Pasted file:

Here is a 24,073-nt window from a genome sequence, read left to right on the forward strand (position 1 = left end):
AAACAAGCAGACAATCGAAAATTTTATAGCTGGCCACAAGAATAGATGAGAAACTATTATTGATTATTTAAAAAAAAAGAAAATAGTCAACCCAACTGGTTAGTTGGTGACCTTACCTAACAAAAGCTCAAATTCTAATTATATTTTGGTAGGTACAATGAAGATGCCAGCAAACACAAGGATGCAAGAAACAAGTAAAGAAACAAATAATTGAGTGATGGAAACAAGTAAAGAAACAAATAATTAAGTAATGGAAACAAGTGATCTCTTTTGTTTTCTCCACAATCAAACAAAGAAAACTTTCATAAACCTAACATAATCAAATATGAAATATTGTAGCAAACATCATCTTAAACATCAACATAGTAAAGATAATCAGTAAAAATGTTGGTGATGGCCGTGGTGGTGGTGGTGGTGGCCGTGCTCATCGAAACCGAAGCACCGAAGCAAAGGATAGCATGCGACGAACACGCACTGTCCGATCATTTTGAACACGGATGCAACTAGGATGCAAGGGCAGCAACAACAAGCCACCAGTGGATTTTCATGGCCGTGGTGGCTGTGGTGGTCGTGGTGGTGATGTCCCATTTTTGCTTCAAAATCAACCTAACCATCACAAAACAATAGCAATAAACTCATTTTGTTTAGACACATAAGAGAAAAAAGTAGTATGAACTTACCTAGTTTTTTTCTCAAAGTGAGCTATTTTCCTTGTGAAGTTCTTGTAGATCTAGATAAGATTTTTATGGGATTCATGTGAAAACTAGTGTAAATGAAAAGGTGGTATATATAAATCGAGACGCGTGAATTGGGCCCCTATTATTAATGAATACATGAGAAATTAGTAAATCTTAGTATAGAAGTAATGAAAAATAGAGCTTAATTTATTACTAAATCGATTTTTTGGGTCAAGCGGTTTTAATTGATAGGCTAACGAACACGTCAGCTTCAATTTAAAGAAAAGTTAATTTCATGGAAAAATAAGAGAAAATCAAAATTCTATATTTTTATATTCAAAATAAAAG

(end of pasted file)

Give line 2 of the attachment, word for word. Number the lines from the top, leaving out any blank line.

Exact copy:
AAACAAGCAGACAATCGAAAATTTTATAGCTGGCCACAAGAATAGATGAGAAACTATTATTGATTATTTAAAAAAAAAGAAAATAGTCAACCCAACTGGTTAGTTGGTGACCTTACCTAACAAAAGCTCAAATTCTAATTATATTTTGGTAGGTACAATGAAGATGCCAGCAAACACAAGGATGCAAGAAACAAGTAAAGAAACAAATAATTGAGTGATGGAAACAAGTAAAGAAACAAATAATTAAGTAATGGAAACAAGTGATCTCTTTTGTTTTCTCCACAATCAAACAAAGAAAACTTTCATAAACCTAACATAATCAAATATGAAATATTGTAGCAAACATCATCTTAAACATCAACATAGTAAAGATAATCAGTAAAAATGTTGGTGATGGCCGTGGTGGTGGTGGTGGTGGCCGTGCTCATCGAAACCGAAGCACCGAAGCAAAGGATAGCATGCGACGAACACGCACTGTCCGATCATTTTGAACACGGATGCAACTAGGATGCAAGGGCAGCAACAACAAGCCACCAGTGGATTTTCATGGCCGTGGTGGCTGTGGTGGTCGTGGTGGTGATGTCCCATTTTTGCTTCAAAATCAACCTAACCATCACAAAACAATAGCAATAAACTCATTTTGTTTAGACACATAAGAGAAAAAAGTAGTATGAACTTACCTAGTTTTTTTCTCAAAGTGAGCTATTTTCCTTGTGAAGTTCTTGTAGATCTAGATAAGATTTTTATGGGATTCATGTGAAAACTAGTGTAAATGAAAAGGTGGTATATATAAATCGAGACGCGTGAATTGGGCCCCTATTATTAATGAATACATGAGAAATTAGTAAATCTTAGTATAGAAGTAATGAAAAATAGAGCTTAATTTATTACTAAATCGATTTTTTGGGTCAAGCGGTTTTAATTGATAGGCTAACGAACACGTCAGCTTCAATTTAAAGAAAAGTTAATTTCATGGAAAAATAAGAGAAAATCAAAATTCTATATTTTTATATTCAAAATAAAAG